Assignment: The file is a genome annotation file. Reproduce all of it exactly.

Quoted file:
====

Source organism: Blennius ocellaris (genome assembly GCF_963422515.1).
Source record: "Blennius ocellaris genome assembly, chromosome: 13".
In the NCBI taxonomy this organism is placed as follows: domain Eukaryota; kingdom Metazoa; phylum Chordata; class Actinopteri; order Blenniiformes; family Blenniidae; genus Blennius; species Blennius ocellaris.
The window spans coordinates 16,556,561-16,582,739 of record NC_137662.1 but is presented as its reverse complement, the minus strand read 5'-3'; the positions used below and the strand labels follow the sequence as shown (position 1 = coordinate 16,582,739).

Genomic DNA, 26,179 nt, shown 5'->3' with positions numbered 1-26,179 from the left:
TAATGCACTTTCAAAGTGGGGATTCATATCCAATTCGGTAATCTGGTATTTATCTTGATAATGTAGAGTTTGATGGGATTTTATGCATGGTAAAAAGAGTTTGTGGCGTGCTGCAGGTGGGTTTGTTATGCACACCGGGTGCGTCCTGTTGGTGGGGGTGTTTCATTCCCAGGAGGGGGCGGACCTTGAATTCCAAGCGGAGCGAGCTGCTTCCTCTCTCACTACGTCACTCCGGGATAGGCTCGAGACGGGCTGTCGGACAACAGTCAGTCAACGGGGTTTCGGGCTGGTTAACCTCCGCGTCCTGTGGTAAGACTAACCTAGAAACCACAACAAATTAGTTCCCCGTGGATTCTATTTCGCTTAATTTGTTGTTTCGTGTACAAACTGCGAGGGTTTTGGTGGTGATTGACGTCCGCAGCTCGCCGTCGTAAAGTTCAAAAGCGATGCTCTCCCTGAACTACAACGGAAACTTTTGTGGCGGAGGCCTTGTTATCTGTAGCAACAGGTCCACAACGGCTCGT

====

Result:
Source organism: Blennius ocellaris (genome assembly GCF_963422515.1).
Source record: "Blennius ocellaris genome assembly, chromosome: 13".
In the NCBI taxonomy this organism is placed as follows: domain Eukaryota; kingdom Metazoa; phylum Chordata; class Actinopteri; order Blenniiformes; family Blenniidae; genus Blennius; species Blennius ocellaris.
The window spans coordinates 16,556,561-16,582,739 of record NC_137662.1 but is presented as its reverse complement, the minus strand read 5'-3'; the positions used below and the strand labels follow the sequence as shown (position 1 = coordinate 16,582,739).

Genomic DNA, 26,179 nt, shown 5'->3' with positions numbered 1-26,179 from the left:
TAATGCACTTTCAAAGTGGGGATTCATATCCAATTCGGTAATCTGGTATTTATCTTGATAATGTAGAGTTTGATGGGATTTTATGCATGGTAAAAAGAGTTTGTGGCGTGCTGCAGGTGGGTTTGTTATGCACACCGGGTGCGTCCTGTTGGTGGGGGTGTTTCATTCCCAGGAGGGGGCGGACCTTGAATTCCAAGCGGAGCGAGCTGCTTCCTCTCTCACTACGTCACTCCGGGATAGGCTCGAGACGGGCTGTCGGACAACAGTCAGTCAACGGGGTTTCGGGCTGGTTAACCTCCGCGTCCTGTGGTAAGACTAACCTAGAAACCACAACAAATTAGTTCCCCGTGGATTCTATTTCGCTTAATTTGTTGTTTCGTGTACAAACTGCGAGGGTTTTGGTGGTGATTGACGTCCGCAGCTCGCCGTCGTAAAGTTCAAAAGCGATGCTCTCCCTGAACTACAACGGAAACTTTTGTGGCGGAGGCCTTGTTATCTGTAGCAACAGGTCCACAACGGCTCGT